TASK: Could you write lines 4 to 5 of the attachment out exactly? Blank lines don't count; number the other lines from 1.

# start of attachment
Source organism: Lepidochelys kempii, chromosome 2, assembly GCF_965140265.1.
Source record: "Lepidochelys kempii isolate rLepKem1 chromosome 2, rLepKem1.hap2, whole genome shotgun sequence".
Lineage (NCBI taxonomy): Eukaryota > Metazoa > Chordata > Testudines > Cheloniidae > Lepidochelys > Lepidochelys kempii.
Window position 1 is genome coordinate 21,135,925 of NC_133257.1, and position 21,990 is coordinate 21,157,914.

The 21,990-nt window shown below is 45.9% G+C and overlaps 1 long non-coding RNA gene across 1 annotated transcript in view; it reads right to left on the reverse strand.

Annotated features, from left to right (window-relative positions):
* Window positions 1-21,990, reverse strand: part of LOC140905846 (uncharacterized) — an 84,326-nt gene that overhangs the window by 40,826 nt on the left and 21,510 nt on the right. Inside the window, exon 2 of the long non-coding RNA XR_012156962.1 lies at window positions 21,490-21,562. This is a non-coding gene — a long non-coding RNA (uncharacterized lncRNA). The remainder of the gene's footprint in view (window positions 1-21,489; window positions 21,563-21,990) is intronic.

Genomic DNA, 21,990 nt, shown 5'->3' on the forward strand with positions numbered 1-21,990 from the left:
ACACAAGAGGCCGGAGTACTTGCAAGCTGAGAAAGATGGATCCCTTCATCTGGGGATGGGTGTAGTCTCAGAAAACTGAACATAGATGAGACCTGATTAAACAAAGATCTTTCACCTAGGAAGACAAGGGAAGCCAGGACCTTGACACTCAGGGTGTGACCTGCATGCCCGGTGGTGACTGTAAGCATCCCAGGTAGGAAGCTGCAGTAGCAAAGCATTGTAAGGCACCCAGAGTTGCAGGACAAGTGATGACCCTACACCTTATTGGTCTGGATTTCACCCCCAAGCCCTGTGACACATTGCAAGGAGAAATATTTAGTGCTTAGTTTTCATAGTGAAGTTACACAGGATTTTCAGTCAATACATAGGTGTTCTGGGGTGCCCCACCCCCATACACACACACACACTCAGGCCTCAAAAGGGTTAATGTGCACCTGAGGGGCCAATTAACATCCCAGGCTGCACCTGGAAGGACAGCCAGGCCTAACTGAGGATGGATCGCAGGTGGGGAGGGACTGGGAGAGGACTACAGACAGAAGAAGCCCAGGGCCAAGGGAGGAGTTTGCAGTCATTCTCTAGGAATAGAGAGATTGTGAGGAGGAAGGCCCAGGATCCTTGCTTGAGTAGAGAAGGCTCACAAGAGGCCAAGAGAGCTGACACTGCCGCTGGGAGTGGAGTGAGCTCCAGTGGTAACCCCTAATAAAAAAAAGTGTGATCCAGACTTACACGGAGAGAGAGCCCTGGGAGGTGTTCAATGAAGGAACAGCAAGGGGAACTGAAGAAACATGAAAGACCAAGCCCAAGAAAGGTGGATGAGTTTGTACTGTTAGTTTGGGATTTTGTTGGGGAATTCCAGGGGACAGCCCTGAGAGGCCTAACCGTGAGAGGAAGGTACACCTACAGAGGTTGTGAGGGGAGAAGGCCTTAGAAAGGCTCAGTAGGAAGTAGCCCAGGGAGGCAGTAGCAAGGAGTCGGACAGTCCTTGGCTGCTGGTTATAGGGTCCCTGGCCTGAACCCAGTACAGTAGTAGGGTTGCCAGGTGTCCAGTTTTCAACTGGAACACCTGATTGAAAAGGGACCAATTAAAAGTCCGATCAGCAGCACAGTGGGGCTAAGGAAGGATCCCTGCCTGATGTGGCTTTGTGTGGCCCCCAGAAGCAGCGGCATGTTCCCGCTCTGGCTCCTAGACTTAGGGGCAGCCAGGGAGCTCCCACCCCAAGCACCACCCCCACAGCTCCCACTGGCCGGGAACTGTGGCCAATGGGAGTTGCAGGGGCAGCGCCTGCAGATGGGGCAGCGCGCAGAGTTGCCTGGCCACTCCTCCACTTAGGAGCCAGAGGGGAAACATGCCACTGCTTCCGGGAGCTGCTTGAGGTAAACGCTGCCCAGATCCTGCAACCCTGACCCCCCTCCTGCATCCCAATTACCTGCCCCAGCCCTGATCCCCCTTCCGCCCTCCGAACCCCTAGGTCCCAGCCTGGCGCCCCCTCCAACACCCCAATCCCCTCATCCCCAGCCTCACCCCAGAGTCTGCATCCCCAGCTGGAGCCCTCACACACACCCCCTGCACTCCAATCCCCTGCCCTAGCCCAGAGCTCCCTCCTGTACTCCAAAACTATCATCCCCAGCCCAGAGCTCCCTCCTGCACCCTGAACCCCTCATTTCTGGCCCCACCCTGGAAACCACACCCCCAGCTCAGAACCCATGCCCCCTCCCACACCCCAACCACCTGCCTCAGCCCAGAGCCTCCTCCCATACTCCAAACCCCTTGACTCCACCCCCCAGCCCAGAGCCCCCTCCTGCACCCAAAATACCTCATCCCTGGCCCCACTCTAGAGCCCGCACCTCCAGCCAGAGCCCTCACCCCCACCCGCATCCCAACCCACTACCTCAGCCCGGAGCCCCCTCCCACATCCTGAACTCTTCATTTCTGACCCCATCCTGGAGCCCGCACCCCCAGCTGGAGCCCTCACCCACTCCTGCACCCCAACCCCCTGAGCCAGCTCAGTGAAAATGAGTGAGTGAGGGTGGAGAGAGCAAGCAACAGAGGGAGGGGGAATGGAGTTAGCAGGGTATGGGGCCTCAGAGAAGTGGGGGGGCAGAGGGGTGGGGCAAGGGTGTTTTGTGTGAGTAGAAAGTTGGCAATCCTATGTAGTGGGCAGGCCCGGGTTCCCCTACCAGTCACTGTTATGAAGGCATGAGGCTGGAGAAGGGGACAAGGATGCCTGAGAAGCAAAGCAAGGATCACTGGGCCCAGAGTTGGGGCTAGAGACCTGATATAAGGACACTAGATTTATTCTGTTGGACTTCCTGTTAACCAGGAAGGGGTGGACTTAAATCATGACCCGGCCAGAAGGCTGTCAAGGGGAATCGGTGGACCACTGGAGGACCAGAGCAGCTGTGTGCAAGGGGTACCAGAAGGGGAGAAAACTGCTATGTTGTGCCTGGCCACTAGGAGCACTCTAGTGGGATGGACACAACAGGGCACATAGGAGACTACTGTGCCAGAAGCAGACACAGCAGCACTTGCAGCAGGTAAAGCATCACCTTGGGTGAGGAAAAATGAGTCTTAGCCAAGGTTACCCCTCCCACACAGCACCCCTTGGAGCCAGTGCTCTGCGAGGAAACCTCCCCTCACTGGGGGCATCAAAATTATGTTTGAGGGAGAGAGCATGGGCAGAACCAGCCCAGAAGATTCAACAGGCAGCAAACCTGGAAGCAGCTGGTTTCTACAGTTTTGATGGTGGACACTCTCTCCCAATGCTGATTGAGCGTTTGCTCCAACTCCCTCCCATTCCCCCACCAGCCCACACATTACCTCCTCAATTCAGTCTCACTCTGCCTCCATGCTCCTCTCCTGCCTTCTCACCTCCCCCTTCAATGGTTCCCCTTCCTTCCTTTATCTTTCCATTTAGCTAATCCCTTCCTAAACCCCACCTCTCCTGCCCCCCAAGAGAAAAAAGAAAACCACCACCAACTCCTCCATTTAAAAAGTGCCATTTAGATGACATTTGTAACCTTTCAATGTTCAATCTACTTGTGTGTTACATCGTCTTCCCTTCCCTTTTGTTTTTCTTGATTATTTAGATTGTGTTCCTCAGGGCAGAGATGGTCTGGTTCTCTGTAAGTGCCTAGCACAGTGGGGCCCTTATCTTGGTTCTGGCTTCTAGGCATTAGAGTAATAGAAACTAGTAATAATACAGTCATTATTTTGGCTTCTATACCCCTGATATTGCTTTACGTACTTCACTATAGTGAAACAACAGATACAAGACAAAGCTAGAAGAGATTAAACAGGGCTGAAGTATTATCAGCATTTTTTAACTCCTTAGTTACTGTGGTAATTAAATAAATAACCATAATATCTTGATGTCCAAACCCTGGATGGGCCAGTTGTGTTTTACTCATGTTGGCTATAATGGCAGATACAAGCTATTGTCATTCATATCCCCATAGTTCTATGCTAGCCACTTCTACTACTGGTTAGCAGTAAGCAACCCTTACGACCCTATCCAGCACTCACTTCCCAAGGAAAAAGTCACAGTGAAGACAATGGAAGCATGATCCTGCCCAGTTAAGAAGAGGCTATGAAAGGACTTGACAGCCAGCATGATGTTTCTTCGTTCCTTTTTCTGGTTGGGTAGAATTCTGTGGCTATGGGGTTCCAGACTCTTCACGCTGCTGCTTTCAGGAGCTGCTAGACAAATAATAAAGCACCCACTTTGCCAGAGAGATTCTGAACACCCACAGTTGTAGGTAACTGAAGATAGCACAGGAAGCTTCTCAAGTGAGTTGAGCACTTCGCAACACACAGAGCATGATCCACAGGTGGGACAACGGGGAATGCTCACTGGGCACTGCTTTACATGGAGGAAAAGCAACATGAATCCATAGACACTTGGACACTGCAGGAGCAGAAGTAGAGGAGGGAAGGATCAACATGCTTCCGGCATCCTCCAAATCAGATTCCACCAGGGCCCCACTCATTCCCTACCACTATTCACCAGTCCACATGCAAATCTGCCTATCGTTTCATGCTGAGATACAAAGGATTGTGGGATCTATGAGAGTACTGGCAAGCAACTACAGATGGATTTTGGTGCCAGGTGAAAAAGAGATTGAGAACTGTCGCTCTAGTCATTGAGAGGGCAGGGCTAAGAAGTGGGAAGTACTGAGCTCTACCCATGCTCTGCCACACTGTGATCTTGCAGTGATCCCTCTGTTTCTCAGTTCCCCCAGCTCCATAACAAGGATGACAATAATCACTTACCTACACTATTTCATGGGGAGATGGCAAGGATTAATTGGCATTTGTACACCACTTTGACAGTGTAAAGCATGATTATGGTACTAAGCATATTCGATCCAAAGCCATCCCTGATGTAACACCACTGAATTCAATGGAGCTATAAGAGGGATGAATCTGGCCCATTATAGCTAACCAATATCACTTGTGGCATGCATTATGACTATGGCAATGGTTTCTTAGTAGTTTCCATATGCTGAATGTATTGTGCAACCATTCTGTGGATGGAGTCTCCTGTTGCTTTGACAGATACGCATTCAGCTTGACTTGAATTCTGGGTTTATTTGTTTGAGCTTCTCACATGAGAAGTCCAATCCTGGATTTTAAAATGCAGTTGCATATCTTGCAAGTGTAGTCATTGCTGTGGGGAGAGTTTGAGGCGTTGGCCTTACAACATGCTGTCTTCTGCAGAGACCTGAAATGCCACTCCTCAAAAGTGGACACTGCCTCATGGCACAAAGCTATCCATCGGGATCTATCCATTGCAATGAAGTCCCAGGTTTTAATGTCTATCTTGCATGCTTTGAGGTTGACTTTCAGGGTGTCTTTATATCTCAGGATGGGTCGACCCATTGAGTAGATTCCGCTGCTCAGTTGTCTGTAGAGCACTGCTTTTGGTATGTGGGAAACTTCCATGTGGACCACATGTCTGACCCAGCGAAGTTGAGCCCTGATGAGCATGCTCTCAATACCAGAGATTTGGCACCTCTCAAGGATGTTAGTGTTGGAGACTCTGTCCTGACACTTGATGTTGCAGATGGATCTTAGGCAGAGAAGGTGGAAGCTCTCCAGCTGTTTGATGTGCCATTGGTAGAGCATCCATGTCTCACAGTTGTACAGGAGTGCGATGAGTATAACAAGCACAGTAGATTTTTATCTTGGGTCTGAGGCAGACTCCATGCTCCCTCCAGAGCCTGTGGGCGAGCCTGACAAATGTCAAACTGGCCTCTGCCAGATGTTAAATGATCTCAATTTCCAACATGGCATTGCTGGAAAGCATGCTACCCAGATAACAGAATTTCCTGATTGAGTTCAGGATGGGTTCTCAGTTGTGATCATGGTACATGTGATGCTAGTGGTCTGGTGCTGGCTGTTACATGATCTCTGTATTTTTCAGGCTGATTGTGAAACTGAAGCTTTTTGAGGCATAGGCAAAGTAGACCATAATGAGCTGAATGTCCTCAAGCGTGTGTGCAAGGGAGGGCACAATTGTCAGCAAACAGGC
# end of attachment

Window position 1 is genome coordinate 21,135,925 of NC_133257.1, and position 21,990 is coordinate 21,157,914.

The 21,990-nt window shown below is 45.9% G+C and overlaps 1 long non-coding RNA gene across 1 annotated transcript in view; it reads right to left on the reverse strand.